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PM urges US to 'analyse' Polish media, restitution bills amid criticism

12.08.2021 23:00
Poland's prime minister has encouraged American experts to take a closer look at two bills passed by Polish MPs and slammed by Washington amid a bid by politicians in Warsaw to modify media ownership and property restitution rules.
Mateusz Morawiecki
Mateusz MorawieckiPAP/Paweł Supernak

Mateusz Morawiecki was speaking after Polish lawmakers voted in favour of a contested bill that seeks to prevent non-European owners from holding controlling stakes in domestic media firms.

In a separate vote, Polish MPs on Wednesday approved legislation to introduce a statute of limitations on claims for the restitution of property, including that seized by Poland's Nazi German occupiers from Jews during the Holocaust and kept by the country's postwar communist rulers.

In response to these two votes in Warsaw, US State Secretary Antony Blinken said in a statement that Washington "is deeply concerned" about the passage of legislation "severely restricting" the restitution process for Holocaust survivors in Poland and "deeply troubled" by a new Polish bill that "threatens media freedom" in the country.

Let's 'analyse what we are talking about here'

Poland's Morawiecki said in a comment on Thursday that US experts should be encouraged to take a closer look at the issues at hand.

"In both these cases, I invite experts representing our American partners to analyse what we are talking about here," he told a news conference. 

According to Blinken, the two Polish pieces of legislation "run counter to the principles and values for which modern, democratic nations stand."

"We urge the government of Poland to demonstrate commitment to these shared principles not only in words, but also in deeds," Blinken said in his statement.

The property restitution bill, passed by Poland's parliament on Wednesday and sent to President Andrzej Duda for signing into law, provides that administrative decisions may be revoked only within 30 years of being issued, rather than at any time.   

Blinken said this "severely restricts" the chances of Jewish Holocaust survivors and their families, as well as other property owners, "to obtain restitution for property wrongfully confiscated during Poland's communist era."

Former owners 'who are now 130 years old'

Poland's Morawiecki responded that the bill stemmed from a ruling by his country's constitutional court and was designed to eradicate "a mockery of justice and law" whereby courts were presented with documents "ostensibly signed by people who owned property before the war and who are now 130 years old and living in South America."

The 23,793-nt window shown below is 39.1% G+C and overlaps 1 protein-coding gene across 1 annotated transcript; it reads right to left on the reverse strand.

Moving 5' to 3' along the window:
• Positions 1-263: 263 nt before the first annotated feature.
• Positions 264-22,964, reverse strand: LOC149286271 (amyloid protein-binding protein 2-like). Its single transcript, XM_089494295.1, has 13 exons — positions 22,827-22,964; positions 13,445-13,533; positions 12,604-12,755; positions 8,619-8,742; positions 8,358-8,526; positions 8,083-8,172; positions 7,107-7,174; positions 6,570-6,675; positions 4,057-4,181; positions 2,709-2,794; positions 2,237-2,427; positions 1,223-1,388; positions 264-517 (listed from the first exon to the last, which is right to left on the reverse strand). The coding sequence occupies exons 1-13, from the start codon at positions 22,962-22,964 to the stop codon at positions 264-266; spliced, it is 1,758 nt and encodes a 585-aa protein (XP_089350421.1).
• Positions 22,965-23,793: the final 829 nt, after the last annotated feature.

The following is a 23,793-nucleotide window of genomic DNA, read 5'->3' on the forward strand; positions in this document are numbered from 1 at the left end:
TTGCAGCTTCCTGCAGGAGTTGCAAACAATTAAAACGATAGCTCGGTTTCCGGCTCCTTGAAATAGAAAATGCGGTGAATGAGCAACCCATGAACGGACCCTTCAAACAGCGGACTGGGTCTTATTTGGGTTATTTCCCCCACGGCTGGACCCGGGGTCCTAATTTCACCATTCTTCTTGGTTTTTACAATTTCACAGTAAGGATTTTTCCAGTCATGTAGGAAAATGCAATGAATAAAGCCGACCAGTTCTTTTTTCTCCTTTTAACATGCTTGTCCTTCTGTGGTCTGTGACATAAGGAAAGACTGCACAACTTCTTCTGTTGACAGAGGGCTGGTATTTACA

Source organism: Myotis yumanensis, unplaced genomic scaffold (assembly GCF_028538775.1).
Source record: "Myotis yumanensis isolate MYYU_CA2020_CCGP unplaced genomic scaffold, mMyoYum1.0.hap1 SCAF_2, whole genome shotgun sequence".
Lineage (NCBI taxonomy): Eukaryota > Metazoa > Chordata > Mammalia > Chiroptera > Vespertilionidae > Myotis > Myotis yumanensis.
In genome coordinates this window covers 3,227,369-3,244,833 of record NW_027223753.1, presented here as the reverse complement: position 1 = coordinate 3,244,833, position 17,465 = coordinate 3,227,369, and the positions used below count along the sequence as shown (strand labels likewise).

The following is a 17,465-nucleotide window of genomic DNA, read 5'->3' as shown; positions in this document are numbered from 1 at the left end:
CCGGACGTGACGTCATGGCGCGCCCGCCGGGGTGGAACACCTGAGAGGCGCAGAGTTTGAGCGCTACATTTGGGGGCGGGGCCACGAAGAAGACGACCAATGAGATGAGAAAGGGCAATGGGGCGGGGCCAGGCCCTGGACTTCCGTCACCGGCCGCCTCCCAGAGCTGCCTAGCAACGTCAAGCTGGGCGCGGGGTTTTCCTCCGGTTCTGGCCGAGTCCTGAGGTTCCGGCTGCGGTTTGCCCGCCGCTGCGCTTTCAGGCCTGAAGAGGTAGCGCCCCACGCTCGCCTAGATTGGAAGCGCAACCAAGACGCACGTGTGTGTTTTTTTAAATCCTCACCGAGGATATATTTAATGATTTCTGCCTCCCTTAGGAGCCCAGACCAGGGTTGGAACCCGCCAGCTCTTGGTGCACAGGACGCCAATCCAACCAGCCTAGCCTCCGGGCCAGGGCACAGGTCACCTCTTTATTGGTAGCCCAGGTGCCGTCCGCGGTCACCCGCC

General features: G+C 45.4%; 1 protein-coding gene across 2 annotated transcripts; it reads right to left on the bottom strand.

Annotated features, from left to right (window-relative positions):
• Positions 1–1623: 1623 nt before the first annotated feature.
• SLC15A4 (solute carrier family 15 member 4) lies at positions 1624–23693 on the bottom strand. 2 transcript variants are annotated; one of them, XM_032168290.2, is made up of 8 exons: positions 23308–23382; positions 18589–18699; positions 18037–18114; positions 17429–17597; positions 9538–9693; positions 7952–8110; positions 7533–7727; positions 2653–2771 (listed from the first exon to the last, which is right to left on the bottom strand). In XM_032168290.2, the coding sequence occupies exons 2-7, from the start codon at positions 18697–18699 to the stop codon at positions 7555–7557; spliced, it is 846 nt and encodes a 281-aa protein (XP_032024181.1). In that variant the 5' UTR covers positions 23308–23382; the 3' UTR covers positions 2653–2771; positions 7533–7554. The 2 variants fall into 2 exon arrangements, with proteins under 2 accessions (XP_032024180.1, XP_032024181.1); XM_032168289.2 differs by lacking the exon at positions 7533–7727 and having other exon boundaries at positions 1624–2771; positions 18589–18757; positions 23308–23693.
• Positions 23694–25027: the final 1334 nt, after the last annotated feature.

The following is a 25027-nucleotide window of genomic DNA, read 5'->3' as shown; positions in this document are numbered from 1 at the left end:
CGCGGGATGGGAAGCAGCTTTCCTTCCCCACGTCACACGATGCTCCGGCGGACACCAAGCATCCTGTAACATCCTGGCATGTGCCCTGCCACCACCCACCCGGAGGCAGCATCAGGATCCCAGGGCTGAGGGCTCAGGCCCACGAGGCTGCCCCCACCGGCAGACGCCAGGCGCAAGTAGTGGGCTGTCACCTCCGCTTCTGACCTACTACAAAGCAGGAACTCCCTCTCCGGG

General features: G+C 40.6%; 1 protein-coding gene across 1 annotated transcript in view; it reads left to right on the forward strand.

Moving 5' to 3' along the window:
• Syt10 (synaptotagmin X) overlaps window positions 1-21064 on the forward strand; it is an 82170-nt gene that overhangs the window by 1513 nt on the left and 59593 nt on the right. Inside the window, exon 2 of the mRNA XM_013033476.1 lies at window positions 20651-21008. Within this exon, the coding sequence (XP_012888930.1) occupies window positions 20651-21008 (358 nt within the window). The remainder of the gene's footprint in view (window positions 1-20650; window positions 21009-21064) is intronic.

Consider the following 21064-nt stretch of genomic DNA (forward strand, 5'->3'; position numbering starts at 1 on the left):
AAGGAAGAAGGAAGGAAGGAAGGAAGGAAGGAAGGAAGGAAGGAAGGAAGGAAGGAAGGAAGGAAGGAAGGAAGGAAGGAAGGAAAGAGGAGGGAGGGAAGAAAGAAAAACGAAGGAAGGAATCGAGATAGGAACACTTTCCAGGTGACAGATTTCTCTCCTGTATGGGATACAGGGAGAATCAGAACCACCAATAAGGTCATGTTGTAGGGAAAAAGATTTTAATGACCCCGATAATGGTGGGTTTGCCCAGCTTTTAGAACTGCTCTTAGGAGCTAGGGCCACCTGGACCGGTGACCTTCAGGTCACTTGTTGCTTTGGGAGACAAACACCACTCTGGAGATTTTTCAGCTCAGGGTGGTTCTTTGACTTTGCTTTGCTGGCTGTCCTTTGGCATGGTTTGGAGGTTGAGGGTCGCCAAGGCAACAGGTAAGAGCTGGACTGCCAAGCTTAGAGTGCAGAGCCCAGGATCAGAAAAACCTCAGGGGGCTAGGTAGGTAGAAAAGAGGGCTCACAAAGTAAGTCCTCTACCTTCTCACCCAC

He added: "To our horror, the courts were indeed accepting these people as being alive and capable of signing documents."

After criticism from Israel, Poland's foreign ministry said earlier this year that the bill sought to ensure "public trust in the state" and "the reliability of law."

In his statement, Blinken on Wednesday urged Polish President Andrzej Duda not to sign the bill into law or refer it to Poland’s Constitutional Tribunal.

Meanwhile, the media bill approved by the lower house of Poland's parliament on Wednesday and now awaiting debate in the Senate, the upper chamber, strengthens an existing ban on companies based outside the European Economic Area controlling Polish media outlets.

Blinken said his country was "deeply troubled" by this legislation as it "targets the most watched independent news station, which is also one of the largest U.S. investments in the country."

He was referring to TVN, Poland's biggest private television network, owned by US company Discovery.

Blinken's statement added the bill "threatens media freedom and could undermine Poland's strong investment climate."

A free and independent media "makes our democracies stronger, the Transatlantic Alliance more resilient, and is fundamental to the bilateral relationship," Blinken stated.

Media bill 'not directed against any specific TV station'

The Polish prime minister responded by saying that the draft legislation was "not directed against any specific TV station," and "merely sought to tighten the rules so that firms from outside the European Union don't have a free hand in buying broadcasters in Poland."

By proceeding with this legislation, "we are demonstrating our good intentions, but also the dignity of the Polish state," Morawiecki argued.

"We cannot allow somebody from the outside to acquire stakes and capital in Polish media outlets any way they want, without us knowing," he also said.


Source: PAP